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Aaron N. Tubbs

Dragon chaser.

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So there is this project that blew up in our faces that we’ve been scrambling to accomodate. While the specifics aren’t important, it’s related to my chat about desk developers. In any event, I ended up behind the eight ball on this one in the first place because my management was out of the office on an emergency, and while my management knew this was coming, the ball was dropped, and I only found out after the fact. It was the desk developer’s fault that the appropriate folks weren’t in the loop, but things probably wouldn’t have been so dire had fate not stepped in. Emergencies happen; I do not begrudge any of that, but the downside is that any efforts I was making were already two months late. Even if I spin this in record time, it just looks like I’m ten weeks late, and I step on a lot of toes and pull a lot of favors getting that pulled off.

In any event, another emergency came up for my management, and I understand that; they’re really getting nailed with the bad luck stick, and going through a lot of miserable stuff. One of the things mentioned is that before they left, they would send out a communication that we have the situation in hand, and are working as fast as possible to get things done, but a policy would be sent out at the same time that this sort of thing can’t happen again, support needs to be in the loop from the start, and so forth. In other words, a cover-your-ass document that makes it so we’re not the “bad guys” in the future if we don’t get the information ahead of time. It also serves to re-enforce that we really weren’t the “bad guys” this time either. To a certain extent, this goes back to my bonus culture discussion, in that this nasty blame game develops since nobody wants to be accused of holding up progress when their compensation is directly tied to their “measurable performance.” Instead, an email went out dictating that I had everything under control and that we were ready to roll, without the appropriate scolding in place, which is probably still three days out. Bother.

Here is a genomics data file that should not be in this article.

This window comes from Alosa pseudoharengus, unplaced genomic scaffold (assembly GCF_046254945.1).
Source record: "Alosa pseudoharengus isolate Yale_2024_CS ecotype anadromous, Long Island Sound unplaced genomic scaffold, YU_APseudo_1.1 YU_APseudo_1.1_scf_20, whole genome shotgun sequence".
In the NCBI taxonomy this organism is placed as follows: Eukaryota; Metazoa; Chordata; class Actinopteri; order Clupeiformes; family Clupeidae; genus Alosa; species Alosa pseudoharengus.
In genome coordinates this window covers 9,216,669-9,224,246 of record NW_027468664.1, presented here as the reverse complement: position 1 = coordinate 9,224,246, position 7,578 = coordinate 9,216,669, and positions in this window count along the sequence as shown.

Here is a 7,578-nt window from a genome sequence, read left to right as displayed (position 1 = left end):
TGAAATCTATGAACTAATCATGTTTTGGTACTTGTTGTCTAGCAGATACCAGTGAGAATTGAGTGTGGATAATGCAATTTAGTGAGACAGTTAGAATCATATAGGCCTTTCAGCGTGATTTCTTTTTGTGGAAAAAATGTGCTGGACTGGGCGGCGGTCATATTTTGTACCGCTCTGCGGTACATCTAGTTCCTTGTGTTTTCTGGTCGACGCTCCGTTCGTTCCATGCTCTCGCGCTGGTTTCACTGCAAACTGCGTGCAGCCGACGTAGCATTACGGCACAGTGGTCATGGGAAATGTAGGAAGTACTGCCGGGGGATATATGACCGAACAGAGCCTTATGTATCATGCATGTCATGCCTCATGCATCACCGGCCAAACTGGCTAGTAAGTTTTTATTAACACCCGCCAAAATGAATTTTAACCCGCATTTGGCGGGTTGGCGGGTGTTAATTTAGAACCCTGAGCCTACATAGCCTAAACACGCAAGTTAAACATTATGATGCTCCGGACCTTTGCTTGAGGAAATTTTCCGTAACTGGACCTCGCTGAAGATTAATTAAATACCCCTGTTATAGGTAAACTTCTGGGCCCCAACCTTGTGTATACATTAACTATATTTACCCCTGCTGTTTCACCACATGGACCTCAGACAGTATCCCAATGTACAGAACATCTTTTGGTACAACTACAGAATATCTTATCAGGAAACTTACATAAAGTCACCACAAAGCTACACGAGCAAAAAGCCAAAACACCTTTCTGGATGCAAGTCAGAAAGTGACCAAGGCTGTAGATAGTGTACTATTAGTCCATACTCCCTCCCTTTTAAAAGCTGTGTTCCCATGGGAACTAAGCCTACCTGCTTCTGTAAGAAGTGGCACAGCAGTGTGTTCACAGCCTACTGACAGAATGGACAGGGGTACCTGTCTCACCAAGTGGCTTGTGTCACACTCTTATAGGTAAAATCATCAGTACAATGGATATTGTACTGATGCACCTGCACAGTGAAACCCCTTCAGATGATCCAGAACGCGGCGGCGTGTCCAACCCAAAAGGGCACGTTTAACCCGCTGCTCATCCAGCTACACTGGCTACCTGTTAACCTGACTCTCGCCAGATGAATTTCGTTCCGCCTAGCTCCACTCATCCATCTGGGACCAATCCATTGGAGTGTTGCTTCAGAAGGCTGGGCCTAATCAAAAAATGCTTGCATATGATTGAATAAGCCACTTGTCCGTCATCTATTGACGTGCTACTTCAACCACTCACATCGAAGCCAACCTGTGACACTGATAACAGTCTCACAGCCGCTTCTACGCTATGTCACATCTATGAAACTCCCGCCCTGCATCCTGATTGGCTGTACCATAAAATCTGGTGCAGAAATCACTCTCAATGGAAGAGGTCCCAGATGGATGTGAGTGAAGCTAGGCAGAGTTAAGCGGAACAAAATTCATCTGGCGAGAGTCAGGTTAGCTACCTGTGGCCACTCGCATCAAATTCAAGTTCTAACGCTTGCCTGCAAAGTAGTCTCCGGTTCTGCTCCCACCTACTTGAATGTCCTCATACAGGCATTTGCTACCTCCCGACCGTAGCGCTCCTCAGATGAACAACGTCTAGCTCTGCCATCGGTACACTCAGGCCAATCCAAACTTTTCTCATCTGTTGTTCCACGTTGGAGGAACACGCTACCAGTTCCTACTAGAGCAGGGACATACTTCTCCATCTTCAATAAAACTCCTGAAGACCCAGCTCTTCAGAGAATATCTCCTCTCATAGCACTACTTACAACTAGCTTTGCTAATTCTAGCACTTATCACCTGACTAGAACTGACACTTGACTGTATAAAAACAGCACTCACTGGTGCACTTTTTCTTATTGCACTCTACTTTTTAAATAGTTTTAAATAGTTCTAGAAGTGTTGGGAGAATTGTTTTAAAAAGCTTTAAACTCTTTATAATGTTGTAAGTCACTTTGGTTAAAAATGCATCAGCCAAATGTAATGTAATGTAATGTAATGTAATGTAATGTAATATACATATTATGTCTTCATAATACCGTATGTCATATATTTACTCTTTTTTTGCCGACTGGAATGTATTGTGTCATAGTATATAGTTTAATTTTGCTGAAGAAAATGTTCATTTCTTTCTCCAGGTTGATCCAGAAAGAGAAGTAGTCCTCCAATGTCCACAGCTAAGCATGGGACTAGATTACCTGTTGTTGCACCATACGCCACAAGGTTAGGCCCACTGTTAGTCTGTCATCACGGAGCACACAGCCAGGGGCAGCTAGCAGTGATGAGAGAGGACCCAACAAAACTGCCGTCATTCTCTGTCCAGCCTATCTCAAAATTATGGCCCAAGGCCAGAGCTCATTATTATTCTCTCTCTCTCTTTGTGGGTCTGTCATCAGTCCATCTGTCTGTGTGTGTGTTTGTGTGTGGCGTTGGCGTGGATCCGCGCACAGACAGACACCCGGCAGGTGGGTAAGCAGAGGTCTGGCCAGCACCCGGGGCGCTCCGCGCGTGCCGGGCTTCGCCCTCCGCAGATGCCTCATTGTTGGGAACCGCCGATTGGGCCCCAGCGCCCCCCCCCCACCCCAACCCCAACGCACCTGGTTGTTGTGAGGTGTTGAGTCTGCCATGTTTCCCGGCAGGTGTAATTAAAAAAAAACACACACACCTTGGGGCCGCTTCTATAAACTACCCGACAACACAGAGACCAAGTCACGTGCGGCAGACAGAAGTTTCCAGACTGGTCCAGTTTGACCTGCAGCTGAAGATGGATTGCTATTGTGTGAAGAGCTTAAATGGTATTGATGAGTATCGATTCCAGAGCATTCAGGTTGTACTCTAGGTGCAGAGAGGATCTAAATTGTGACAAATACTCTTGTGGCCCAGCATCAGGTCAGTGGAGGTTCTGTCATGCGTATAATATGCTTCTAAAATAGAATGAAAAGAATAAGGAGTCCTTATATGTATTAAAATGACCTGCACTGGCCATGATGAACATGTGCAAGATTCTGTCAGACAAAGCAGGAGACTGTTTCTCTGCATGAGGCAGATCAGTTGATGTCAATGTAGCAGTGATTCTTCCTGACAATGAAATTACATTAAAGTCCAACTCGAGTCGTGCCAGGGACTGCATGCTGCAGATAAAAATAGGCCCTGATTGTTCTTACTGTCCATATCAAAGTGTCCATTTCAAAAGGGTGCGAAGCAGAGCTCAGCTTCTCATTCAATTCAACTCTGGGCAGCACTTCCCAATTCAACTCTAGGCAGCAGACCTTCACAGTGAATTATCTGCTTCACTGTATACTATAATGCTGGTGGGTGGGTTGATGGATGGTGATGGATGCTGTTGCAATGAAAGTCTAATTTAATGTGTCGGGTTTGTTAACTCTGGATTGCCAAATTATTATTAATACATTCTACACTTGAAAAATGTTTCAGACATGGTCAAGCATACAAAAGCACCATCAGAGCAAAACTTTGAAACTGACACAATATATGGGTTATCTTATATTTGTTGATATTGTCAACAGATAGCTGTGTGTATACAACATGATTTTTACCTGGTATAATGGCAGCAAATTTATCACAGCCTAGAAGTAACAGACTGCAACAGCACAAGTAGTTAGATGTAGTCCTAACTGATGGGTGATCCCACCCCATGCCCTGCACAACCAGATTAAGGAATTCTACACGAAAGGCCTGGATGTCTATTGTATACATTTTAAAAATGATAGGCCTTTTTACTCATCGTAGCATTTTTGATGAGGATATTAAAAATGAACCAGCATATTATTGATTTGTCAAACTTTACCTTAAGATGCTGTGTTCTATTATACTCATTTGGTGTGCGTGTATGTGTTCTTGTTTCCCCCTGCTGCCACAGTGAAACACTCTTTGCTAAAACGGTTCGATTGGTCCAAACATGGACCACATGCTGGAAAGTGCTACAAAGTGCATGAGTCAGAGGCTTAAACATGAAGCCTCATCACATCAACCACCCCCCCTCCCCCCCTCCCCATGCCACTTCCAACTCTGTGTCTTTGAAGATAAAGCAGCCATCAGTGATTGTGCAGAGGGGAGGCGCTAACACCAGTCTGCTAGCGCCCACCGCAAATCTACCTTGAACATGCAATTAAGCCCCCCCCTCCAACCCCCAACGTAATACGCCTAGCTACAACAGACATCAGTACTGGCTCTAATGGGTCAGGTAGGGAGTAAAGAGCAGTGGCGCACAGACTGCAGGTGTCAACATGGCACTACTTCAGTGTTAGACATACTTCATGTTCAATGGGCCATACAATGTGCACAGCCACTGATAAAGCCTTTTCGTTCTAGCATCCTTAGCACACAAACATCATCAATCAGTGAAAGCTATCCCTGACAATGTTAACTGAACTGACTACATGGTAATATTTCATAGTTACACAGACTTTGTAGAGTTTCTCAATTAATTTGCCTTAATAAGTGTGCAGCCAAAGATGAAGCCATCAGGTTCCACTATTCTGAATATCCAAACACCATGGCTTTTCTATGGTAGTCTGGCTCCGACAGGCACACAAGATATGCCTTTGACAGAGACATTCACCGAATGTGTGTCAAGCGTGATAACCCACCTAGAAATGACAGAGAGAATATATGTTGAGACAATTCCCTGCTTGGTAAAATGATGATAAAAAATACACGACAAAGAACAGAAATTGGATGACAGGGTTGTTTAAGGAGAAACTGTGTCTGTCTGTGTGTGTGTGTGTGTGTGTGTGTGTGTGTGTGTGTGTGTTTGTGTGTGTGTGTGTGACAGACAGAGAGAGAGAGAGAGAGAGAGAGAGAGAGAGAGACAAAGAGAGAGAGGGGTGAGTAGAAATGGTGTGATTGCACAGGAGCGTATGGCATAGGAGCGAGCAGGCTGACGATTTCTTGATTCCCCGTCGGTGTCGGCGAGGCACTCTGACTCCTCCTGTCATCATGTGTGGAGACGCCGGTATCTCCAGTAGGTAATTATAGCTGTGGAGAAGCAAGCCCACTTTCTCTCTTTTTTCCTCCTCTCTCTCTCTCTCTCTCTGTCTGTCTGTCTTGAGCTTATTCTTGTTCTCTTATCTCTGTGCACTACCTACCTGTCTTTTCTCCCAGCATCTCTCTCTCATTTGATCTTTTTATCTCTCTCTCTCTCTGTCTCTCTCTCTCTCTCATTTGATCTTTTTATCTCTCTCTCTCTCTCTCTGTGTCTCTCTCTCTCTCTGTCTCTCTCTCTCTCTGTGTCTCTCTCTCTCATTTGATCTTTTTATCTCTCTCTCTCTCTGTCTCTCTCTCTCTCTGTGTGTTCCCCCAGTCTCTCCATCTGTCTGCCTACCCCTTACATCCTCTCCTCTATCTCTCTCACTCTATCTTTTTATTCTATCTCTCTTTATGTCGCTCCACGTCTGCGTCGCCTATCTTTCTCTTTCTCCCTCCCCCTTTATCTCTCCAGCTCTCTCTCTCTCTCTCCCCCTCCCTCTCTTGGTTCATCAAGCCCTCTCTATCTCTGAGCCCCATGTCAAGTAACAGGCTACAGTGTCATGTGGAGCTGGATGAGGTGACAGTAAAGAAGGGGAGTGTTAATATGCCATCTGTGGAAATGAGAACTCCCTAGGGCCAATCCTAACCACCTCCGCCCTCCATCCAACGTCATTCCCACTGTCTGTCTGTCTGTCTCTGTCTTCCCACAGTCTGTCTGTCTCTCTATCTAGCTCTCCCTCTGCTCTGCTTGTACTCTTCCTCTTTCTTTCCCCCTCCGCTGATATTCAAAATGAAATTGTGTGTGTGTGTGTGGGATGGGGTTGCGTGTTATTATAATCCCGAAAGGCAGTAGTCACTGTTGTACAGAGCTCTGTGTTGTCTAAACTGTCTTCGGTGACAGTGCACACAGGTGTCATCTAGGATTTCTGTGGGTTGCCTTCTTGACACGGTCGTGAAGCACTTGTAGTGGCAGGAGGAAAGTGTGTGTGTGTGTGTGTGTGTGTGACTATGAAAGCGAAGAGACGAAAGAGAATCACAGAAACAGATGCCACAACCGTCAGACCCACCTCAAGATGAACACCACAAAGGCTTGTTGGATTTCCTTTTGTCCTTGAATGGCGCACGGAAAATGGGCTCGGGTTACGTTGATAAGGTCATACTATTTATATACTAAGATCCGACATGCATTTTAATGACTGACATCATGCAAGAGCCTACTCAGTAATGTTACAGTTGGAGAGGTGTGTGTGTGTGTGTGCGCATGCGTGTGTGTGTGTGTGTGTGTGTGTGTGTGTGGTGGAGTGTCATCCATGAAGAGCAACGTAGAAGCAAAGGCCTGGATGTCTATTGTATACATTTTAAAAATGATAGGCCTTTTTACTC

I think my point at the end of that day is that if one is going to commit to doing something that’s going to have a direct impact on their employees, they should get it done. I don’t have a problem with handling bad situations; I have a problem with being told one thing to have another done. If I’m given full control and told to run with a bad situation, I can make things better.

It’s like this: If I’m thrown into a lion pit, and told a rope ladder will be dropped to help me climb out before it gets too nasty, I’m in good shape. If I’m thrown into a lion pit, and told “good luck,” I’m in good shape, because I know I need to find a way out, find a way to survive while I’m still there, and plan a way to make sure I’m never in a lion pit again. If I’m thrown into a lion pit, told a rope ladder will be thrown in before it gets too nasty, and then a four-inch piece of twine is tossed into the ring, smothered in lion pheromones, it makes me ornery. It’s all about expectations (I suppose this is fitting, since probabilistic expectation caught me off guard yesterday), but the end result is I need to remember that, as a subordinate, the only way I’m going to survive is to always assume I’m alone in the lion pit.